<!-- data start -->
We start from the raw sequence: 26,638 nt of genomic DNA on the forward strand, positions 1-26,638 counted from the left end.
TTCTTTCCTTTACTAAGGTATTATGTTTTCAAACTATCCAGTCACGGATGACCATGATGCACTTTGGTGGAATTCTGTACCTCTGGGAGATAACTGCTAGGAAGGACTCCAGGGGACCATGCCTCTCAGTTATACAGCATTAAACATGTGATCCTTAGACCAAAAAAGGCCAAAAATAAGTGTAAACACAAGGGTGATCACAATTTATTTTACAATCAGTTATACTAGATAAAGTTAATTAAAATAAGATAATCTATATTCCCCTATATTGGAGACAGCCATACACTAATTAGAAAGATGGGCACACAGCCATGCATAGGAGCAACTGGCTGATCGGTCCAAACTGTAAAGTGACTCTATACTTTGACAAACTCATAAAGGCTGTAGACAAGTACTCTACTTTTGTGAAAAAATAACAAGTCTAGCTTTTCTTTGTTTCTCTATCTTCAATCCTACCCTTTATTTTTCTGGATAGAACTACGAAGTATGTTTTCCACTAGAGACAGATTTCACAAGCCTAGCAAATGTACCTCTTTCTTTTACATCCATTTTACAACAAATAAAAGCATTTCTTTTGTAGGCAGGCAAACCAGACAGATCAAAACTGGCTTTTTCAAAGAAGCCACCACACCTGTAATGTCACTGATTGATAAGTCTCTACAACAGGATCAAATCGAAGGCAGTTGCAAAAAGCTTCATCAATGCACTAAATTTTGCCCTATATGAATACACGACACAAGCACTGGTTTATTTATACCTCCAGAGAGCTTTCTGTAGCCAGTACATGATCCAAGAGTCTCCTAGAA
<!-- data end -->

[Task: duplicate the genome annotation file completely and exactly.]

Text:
We start from the raw sequence: 26,638 nt of genomic DNA on the forward strand, positions 1-26,638 counted from the left end.
TTCTTTCCTTTACTAAGGTATTATGTTTTCAAACTATCCAGTCACGGATGACCATGATGCACTTTGGTGGAATTCTGTACCTCTGGGAGATAACTGCTAGGAAGGACTCCAGGGGACCATGCCTCTCAGTTATACAGCATTAAACATGTGATCCTTAGACCAAAAAAGGCCAAAAATAAGTGTAAACACAAGGGTGATCACAATTTATTTTACAATCAGTTATACTAGATAAAGTTAATTAAAATAAGATAATCTATATTCCCCTATATTGGAGACAGCCATACACTAATTAGAAAGATGGGCACACAGCCATGCATAGGAGCAACTGGCTGATCGGTCCAAACTGTAAAGTGACTCTATACTTTGACAAACTCATAAAGGCTGTAGACAAGTACTCTACTTTTGTGAAAAAATAACAAGTCTAGCTTTTCTTTGTTTCTCTATCTTCAATCCTACCCTTTATTTTTCTGGATAGAACTACGAAGTATGTTTTCCACTAGAGACAGATTTCACAAGCCTAGCAAATGTACCTCTTTCTTTTACATCCATTTTACAACAAATAAAAGCATTTCTTTTGTAGGCAGGCAAACCAGACAGATCAAAACTGGCTTTTTCAAAGAAGCCACCACACCTGTAATGTCACTGATTGATAAGTCTCTACAACAGGATCAAATCGAAGGCAGTTGCAAAAAGCTTCATCAATGCACTAAATTTTGCCCTATATGAATACACGACACAAGCACTGGTTTATTTATACCTCCAGAGAGCTTTCTGTAGCCAGTACATGATCCAAGAGTCTCCTAGAA